Strength Training in Young Athletes
David L. Marshall, MD
With the rise in the number of youth participating in competitive sports at younger ages, the issue of weight training and safety often comes up. Here are some answers to common questions regarding weight training and youth.
- How old should my child be before he/she starts lifting weights?
- Children can safely participate in weight training (resistance training with weights) as early as 7or 8. This is the age where most kids have developed the balance and coordination to train safely.
- Will children get stronger if the lift weights before puberty?
- Yes. Even though you may not notice an increase in muscle size before puberty, studies have shown that children can achieve 30-40% gains in strength from weight training. They do not have the pubertal hormones circulating before puberty, so the gains in strength occur from improvements in neuromuscular recruitment, muscle memory. Tasks usually get easier to perform if they are repeated. In other words, the muscles get smarter, not necessarily larger.
- Can they injure their growth plates with weightlifting?
- Only if certain rules are not followed. Because the growth plates at the ends of the long bones are made of growing cartilage, they are not as strong as bone. The growth plates are susceptible to compressive forces and shear forces that may occur during very heavy lifts or “maxing out.” Therefore, it is recommended that while the child is still growing (usually age 16-17 in girls and 17-18 in boys), they should avoid single rep maximum lifts.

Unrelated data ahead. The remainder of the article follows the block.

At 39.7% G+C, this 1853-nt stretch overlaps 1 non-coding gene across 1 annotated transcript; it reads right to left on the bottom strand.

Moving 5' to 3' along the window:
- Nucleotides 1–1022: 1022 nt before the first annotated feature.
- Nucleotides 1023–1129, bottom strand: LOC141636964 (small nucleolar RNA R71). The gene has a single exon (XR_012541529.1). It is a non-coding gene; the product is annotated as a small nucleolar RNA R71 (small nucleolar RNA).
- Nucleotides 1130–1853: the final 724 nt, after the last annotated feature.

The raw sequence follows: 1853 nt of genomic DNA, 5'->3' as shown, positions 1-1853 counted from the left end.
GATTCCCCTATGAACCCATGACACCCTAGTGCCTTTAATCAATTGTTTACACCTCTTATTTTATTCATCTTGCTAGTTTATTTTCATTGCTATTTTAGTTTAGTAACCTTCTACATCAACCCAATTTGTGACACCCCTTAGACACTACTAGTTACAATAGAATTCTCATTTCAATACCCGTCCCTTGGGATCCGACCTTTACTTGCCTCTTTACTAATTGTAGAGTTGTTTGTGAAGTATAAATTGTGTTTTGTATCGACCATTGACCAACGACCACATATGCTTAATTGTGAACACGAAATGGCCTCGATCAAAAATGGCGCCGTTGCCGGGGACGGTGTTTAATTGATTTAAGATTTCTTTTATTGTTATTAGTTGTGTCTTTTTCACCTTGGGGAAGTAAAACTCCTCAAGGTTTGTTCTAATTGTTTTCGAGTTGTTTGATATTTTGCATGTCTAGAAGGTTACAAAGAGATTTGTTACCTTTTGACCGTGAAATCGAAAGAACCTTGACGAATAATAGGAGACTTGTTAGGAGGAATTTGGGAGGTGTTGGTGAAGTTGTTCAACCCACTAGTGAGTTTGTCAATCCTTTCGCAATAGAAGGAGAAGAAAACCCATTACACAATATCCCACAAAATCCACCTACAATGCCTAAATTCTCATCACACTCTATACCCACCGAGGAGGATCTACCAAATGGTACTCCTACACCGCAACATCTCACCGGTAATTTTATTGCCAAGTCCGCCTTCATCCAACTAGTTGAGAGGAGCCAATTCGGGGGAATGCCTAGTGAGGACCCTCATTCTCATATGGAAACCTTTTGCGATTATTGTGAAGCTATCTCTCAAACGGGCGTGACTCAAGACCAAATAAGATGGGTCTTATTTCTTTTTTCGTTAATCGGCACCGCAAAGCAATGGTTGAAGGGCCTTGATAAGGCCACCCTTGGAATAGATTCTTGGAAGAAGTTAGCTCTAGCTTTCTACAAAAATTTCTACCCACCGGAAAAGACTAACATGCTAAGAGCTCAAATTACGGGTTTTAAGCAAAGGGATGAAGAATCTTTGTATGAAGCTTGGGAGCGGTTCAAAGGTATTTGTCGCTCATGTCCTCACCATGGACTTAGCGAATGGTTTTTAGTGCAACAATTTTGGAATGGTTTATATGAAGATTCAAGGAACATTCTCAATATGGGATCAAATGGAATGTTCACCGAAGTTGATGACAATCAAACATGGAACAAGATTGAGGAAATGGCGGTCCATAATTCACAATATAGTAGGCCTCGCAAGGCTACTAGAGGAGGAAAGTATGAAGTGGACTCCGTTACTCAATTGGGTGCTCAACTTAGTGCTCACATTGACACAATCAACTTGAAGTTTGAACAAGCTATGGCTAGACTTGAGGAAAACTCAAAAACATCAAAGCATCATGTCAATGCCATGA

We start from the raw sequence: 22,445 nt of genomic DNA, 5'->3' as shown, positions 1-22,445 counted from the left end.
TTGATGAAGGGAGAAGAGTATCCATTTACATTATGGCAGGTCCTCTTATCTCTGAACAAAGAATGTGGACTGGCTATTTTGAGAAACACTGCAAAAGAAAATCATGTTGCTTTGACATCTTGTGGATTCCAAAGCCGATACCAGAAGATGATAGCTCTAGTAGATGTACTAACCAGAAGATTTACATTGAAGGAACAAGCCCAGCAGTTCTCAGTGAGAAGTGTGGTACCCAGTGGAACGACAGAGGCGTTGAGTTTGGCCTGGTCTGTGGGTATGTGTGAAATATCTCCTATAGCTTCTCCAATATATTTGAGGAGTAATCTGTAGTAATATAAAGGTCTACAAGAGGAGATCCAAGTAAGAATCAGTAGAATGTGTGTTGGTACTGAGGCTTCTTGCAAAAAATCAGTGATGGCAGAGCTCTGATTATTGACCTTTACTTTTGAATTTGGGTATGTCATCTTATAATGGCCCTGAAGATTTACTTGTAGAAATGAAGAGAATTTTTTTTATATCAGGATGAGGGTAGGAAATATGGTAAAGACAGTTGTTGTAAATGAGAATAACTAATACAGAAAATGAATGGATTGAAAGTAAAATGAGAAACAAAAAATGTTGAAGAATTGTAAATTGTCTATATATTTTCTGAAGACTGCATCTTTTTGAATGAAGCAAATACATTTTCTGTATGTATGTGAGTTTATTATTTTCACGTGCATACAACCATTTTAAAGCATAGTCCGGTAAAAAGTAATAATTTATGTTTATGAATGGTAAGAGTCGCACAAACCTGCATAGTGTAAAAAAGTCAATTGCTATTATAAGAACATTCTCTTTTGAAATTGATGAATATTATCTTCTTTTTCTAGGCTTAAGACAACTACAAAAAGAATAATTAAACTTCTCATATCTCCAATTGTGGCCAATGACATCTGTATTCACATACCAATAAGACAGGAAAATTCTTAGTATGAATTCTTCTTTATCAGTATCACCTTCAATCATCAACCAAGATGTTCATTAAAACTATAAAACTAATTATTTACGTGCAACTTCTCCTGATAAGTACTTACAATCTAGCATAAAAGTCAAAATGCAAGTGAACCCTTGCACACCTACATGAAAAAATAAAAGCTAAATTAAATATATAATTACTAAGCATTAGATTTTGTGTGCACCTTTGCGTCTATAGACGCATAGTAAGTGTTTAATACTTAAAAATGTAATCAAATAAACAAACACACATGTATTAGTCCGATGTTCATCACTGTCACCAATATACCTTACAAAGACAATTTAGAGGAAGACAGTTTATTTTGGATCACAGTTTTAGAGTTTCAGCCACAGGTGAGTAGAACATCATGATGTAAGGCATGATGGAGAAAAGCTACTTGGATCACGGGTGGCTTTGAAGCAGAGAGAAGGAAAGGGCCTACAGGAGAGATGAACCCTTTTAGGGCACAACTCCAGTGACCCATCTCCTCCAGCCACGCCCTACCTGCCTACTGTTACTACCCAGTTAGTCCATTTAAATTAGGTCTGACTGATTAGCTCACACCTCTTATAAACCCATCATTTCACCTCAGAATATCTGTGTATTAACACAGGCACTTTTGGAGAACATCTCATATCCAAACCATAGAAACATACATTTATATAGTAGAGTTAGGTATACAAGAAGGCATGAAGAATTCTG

- How often should they lift?
- They should lift 2-3 times per week, not on consecutive days. Workouts should consist of 2-3 sets of exercise focusing on the large muscle groups. Each set should contain 10-15 reps. When the child can perform 3 sets of 15 reps with relative ease, they can increase the weight 5-10%.
They should incorporate 20-30 minutes of aerobic or endurance training into the workout and on off days.
Remember to stretch between sets.
- Is it safe for girls to lift weights? If so, will they develop large muscles?
- It is safe for boys and girls to train with weights. Before puberty, the strength gains in boys and girls are equal, but after puberty, the gains seen in boys are greater due to the higher levels of circulating testosterone.
Because of the lower levels of testosterone, girls will not develop the muscle enlargement or hypertrophy seen in boys.
- Is powerlifting or Olympic style lifting safe?
Because these types of lifting involve lifting maximum amounts of weight, it is not recommended until the growth plates close at the end of pubertal development.
Here are some other weightlifting tips
- Never lift alone.
- Keep a workout log to monitor progress. Don’t compete with your partner.
- Include a 10-15 minute warm-up and cool-down.
- Stretch, stretch, stretch.
- No gum chewing.
- Wear non-slip soled shoes.
- No jewelry.
- Exhale during reps. Do not hold you breath and NEVER hyperventilate before a lift.
- Stay hydrated before, during and after workouts.
- Remember that strength training should be one part of a general fitness program. Lifting weights alone will not make you a better athlete. Proper nutrition, hydration, rest, practice and technique are just as important for performance enhancement as building strength.